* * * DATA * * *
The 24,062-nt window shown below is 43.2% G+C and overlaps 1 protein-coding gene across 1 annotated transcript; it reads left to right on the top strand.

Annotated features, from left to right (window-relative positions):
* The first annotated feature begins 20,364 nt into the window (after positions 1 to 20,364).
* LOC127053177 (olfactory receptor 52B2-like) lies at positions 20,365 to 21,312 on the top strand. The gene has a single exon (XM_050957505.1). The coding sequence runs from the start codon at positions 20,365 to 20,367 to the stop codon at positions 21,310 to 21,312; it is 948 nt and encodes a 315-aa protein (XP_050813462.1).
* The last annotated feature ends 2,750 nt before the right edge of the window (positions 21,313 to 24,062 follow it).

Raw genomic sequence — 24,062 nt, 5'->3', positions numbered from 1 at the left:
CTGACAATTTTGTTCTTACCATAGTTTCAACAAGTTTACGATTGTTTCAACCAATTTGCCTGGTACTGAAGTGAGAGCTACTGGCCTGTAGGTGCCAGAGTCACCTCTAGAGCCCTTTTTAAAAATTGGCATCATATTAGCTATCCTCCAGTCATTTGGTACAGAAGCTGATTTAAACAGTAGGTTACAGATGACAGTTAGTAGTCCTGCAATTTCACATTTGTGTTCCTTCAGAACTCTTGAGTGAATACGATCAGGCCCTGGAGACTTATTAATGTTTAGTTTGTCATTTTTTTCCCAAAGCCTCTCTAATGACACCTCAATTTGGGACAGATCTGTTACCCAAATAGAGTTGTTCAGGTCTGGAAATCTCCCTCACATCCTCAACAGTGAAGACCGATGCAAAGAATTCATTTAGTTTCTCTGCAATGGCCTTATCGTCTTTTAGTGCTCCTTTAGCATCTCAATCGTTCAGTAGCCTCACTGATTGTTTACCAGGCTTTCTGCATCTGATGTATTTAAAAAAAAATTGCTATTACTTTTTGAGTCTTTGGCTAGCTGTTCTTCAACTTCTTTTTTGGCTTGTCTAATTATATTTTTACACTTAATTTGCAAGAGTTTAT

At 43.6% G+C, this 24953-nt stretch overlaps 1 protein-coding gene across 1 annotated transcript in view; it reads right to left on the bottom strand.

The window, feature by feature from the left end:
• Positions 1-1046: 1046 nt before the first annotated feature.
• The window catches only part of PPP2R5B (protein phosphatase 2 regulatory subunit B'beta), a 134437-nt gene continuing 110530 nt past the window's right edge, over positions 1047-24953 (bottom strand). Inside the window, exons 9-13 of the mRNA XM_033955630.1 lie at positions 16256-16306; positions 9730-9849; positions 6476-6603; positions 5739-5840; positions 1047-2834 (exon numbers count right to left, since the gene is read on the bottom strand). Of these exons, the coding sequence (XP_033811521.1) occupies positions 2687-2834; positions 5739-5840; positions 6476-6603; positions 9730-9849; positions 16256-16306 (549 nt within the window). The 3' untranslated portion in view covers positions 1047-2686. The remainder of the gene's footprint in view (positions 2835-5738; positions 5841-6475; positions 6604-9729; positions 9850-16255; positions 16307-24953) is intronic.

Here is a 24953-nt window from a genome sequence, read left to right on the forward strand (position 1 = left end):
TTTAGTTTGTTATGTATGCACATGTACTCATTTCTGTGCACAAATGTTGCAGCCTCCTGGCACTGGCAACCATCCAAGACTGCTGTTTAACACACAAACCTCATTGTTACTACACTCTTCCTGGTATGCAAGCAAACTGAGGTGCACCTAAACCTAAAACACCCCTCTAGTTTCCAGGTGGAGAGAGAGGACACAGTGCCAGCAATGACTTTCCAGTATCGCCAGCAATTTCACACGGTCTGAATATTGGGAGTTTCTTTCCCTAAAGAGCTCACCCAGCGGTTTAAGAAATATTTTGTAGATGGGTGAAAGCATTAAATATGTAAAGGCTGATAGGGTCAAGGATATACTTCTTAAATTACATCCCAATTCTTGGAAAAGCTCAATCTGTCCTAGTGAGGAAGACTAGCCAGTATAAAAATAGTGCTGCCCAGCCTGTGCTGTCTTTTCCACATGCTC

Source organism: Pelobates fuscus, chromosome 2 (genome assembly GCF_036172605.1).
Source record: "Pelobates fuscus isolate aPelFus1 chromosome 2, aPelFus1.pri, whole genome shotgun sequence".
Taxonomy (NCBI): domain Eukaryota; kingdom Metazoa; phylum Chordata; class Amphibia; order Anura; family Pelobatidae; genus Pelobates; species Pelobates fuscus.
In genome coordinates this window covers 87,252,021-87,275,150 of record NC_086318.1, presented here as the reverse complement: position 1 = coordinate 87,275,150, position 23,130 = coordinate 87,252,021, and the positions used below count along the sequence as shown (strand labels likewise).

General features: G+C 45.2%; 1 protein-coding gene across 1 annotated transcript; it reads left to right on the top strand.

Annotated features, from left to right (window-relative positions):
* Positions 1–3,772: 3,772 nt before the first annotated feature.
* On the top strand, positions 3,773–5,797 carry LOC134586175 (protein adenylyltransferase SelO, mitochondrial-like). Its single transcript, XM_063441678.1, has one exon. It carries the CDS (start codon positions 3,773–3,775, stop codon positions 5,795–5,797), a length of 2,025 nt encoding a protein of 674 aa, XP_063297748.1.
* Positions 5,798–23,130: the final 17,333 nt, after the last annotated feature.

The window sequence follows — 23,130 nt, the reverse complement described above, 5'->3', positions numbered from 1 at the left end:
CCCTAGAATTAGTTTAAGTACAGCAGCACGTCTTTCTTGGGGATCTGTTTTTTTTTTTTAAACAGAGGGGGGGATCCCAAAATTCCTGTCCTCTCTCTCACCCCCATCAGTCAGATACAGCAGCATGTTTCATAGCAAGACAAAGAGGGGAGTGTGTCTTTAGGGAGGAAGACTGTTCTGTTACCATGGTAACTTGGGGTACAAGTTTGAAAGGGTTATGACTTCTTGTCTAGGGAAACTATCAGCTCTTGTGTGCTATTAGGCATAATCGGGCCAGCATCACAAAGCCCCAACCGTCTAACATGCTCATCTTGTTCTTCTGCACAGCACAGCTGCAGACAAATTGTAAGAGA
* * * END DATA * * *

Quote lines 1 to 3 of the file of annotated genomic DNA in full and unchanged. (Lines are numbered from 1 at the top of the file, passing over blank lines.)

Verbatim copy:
The 24,062-nt window shown below is 43.2% G+C and overlaps 1 protein-coding gene across 1 annotated transcript; it reads left to right on the top strand.

Annotated features, from left to right (window-relative positions):
* The first annotated feature begins 20,364 nt into the window (after positions 1 to 20,364).